Dining In also offers Shabbat menus for locals who don’t feel like cooking, but those too can be options if you have the necessary setup wherever you are staying. I highly recommend also ordering some Challahs as the Dining In chef is also an amazing Challah maker. We were lucky enough to have a Shabbat meal at the home of the Dining In proprietor who not only cooks a great meals, but whose challot are spectacular. You can order challahs here, but they must be picked up from the JCC.

Dining In does deliver for a fee (if you have a car, it’s not a far ride to pick the food up). It is recommended to order at least 1 week prior, but shorter lead times may be accommodated as well. 

Kashrut for Dining In is under the KCC.

 

rainbow-row-charleston-sc-guideTravel Info:

Majority of the tourist & travel tips posted in our previous Charleston post still rings true and should be consulted.

We enjoyed the South Carolina Aquarium (especially the kids!) as well as the Boone Hall Plantation where we learned about the history and slavery of the region.

Not mentioned in the previous post are a few city destinations that are easily done on foot:

  • City Market is a large indoor / outdoor market of lots of different shops. Great place to pick up a local souvenir.
  • After City Market, head over to Waterfront Park which is a great place to picnic and has great views.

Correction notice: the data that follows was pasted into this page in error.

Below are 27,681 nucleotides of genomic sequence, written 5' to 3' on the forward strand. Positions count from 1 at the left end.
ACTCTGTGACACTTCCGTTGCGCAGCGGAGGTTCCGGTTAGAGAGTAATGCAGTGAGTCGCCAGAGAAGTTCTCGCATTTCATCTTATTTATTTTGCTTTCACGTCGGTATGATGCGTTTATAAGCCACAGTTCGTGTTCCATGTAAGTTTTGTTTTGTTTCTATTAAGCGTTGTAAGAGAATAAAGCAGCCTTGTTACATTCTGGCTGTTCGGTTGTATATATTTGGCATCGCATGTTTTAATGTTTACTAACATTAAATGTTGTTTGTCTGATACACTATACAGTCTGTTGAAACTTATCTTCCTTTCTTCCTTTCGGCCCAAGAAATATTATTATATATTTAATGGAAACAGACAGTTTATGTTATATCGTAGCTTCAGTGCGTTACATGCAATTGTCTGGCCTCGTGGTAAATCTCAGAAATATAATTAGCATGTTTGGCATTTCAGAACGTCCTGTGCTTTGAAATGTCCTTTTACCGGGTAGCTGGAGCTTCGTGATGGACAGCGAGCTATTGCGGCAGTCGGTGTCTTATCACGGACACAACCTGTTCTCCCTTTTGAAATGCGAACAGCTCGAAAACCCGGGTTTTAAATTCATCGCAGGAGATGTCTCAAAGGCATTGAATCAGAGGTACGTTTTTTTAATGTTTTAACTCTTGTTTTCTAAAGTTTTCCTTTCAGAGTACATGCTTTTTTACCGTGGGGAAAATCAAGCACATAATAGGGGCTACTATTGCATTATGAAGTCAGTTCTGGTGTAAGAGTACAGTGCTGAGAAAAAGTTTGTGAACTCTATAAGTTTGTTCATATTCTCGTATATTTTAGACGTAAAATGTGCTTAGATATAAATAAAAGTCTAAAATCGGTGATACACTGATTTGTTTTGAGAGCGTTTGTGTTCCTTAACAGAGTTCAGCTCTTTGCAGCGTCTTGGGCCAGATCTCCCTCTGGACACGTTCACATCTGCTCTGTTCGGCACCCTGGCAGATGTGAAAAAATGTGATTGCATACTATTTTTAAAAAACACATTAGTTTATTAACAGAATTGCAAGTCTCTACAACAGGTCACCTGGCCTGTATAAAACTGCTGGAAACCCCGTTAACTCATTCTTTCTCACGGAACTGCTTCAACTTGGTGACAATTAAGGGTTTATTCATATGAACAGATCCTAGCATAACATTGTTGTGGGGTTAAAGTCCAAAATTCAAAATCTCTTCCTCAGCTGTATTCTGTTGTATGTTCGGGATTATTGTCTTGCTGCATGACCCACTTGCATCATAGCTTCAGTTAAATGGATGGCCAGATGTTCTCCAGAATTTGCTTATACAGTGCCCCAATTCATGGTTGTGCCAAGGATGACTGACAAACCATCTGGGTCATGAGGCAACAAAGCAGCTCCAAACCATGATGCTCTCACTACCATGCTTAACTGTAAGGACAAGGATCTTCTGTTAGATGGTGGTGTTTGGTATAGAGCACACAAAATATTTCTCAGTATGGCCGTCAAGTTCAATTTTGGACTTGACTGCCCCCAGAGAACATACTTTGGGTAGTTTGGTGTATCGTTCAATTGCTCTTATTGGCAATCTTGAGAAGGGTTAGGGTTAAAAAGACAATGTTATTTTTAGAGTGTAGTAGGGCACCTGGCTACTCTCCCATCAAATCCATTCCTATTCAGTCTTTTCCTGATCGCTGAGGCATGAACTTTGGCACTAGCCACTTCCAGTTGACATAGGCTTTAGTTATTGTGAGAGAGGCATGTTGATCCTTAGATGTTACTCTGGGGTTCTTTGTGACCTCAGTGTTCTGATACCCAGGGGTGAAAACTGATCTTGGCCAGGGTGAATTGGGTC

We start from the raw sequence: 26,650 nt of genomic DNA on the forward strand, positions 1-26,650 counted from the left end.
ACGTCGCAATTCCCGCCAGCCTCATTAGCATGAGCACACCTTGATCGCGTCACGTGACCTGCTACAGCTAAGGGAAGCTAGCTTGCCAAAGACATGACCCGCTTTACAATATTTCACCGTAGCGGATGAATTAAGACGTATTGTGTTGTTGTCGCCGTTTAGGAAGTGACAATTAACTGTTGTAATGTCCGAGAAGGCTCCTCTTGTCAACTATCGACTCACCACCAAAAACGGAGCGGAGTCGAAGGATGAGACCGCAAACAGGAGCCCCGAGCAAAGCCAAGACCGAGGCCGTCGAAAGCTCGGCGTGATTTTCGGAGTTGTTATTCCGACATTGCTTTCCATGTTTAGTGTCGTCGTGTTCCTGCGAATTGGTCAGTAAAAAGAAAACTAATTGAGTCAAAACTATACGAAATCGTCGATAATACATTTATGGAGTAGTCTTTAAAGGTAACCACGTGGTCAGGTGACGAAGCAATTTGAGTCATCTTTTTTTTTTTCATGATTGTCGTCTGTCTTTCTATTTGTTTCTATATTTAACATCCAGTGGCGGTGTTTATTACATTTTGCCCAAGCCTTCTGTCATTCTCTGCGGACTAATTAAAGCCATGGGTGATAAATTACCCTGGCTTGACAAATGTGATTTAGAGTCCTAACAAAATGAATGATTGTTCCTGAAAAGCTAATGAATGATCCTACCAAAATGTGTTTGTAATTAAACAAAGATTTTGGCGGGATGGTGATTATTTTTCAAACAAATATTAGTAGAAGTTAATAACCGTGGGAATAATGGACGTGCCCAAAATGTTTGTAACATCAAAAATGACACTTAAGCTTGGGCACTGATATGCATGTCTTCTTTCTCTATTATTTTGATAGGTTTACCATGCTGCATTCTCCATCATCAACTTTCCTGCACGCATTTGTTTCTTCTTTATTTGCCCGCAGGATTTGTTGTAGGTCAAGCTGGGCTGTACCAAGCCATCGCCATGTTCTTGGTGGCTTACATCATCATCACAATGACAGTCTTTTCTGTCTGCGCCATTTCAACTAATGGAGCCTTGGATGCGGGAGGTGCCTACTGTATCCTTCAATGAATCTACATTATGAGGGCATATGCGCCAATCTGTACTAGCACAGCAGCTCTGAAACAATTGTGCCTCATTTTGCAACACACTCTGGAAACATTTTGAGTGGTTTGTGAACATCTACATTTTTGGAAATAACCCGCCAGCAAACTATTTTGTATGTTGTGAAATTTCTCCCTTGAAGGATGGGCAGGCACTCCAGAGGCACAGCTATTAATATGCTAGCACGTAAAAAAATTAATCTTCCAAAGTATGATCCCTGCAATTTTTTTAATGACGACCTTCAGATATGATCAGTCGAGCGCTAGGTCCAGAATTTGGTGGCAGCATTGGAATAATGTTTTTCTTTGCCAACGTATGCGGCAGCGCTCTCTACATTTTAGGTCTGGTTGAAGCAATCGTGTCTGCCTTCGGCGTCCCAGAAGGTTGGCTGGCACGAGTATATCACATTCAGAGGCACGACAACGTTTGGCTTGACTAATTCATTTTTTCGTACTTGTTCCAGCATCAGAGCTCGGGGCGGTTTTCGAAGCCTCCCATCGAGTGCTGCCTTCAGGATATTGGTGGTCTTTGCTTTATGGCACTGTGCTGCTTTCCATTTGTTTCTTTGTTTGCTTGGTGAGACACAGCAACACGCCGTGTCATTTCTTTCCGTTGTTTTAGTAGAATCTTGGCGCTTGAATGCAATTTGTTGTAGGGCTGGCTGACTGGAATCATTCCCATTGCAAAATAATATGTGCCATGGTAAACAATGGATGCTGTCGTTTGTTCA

• Further south we visited Rainbow Row & the garden at the Battery at the southern tip of the city. Both are great stops on a stroll when the weather is nice.

The city is easily walkable, and Uber Taxis are available all over Charleston if needed.

 

Jewish Info: 

The city has a lot of Jewish history, and we learned a lot during our few days there. One recommended stop is to visit the historic KKBE synagogue downtown: the oldest & founding shul of Reform Judaism (which broke away from Orthodox Judaism back in the day). Very interesting history and beautiful building inside and out.

 

Also downtown is BSBI, a Modern Orthodox shul with daily minyanim.

For Shabbat, we were advised to spend it in the suburbs with the Dor Tikvah community, which operates out of the JCC (same location as the Dining In kitchen) since we were traveling with kids. Dor Tikvah is a warm modern Orthodox community run by young rabbi from New Jersey (with an eruv).

We were put up in the shul’s guest house across the street from the JCC, which was very comfortable and can fit multiple families at once. It is recommended to contact the shul to reserve this in advance. For Shabbat meals we were hosted by the rabbi’s family for one meal, and by the Rosenberg’s for another (the chef behind Dining In). Overall it was a pleasant Shabbat experience and if you’re traveling with kids, this is likely a better Shabbat option than downtown which has a limited eruv.